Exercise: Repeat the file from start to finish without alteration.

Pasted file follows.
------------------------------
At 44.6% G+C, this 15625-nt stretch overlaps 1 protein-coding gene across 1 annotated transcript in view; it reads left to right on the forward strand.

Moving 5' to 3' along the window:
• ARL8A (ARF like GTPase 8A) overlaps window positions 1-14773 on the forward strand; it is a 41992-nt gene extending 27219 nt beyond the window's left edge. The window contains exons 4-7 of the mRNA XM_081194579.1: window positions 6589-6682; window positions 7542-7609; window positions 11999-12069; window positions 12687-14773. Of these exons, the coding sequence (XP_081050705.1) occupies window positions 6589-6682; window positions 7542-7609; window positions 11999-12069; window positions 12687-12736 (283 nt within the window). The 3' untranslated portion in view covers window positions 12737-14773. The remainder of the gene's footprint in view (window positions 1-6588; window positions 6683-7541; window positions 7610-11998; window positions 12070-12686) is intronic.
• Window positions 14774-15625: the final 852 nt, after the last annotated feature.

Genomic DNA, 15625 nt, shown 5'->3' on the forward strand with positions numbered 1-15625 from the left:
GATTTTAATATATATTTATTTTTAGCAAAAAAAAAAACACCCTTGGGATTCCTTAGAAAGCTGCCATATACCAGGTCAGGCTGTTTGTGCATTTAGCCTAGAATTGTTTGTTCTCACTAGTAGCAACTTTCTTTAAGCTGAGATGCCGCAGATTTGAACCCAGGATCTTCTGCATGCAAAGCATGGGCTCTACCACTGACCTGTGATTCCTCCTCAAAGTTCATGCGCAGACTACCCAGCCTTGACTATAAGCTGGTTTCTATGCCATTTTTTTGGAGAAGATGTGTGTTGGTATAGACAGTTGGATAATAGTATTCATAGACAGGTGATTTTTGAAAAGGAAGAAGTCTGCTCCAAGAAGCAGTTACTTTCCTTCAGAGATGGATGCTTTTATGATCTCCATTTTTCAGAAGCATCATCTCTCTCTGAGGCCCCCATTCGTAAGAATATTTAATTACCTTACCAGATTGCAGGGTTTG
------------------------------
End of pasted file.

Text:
At 44.6% G+C, this 15625-nt stretch overlaps 1 protein-coding gene across 1 annotated transcript in view; it reads left to right on the forward strand.

Moving 5' to 3' along the window:
• ARL8A (ARF like GTPase 8A) overlaps window positions 1-14773 on the forward strand; it is a 41992-nt gene extending 27219 nt beyond the window's left edge. The window contains exons 4-7 of the mRNA XM_081194579.1: window positions 6589-6682; window positions 7542-7609; window positions 11999-12069; window positions 12687-14773. Of these exons, the coding sequence (XP_081050705.1) occupies window positions 6589-6682; window positions 7542-7609; window positions 11999-12069; window positions 12687-12736 (283 nt within the window). The 3' untranslated portion in view covers window positions 12737-14773. The remainder of the gene's footprint in view (window positions 1-6588; window positions 6683-7541; window positions 7610-11998; window positions 12070-12686) is intronic.
• Window positions 14774-15625: the final 852 nt, after the last annotated feature.

Genomic DNA, 15625 nt, shown 5'->3' on the forward strand with positions numbered 1-15625 from the left:
GATTTTAATATATATTTATTTTTAGCAAAAAAAAAAACACCCTTGGGATTCCTTAGAAAGCTGCCATATACCAGGTCAGGCTGTTTGTGCATTTAGCCTAGAATTGTTTGTTCTCACTAGTAGCAACTTTCTTTAAGCTGAGATGCCGCAGATTTGAACCCAGGATCTTCTGCATGCAAAGCATGGGCTCTACCACTGACCTGTGATTCCTCCTCAAAGTTCATGCGCAGACTACCCAGCCTTGACTATAAGCTGGTTTCTATGCCATTTTTTTGGAGAAGATGTGTGTTGGTATAGACAGTTGGATAATAGTATTCATAGACAGGTGATTTTTGAAAAGGAAGAAGTCTGCTCCAAGAAGCAGTTACTTTCCTTCAGAGATGGATGCTTTTATGATCTCCATTTTTCAGAAGCATCATCTCTCTCTGAGGCCCCCATTCGTAAGAATATTTAATTACCTTACCAGATTGCAGGGTTTG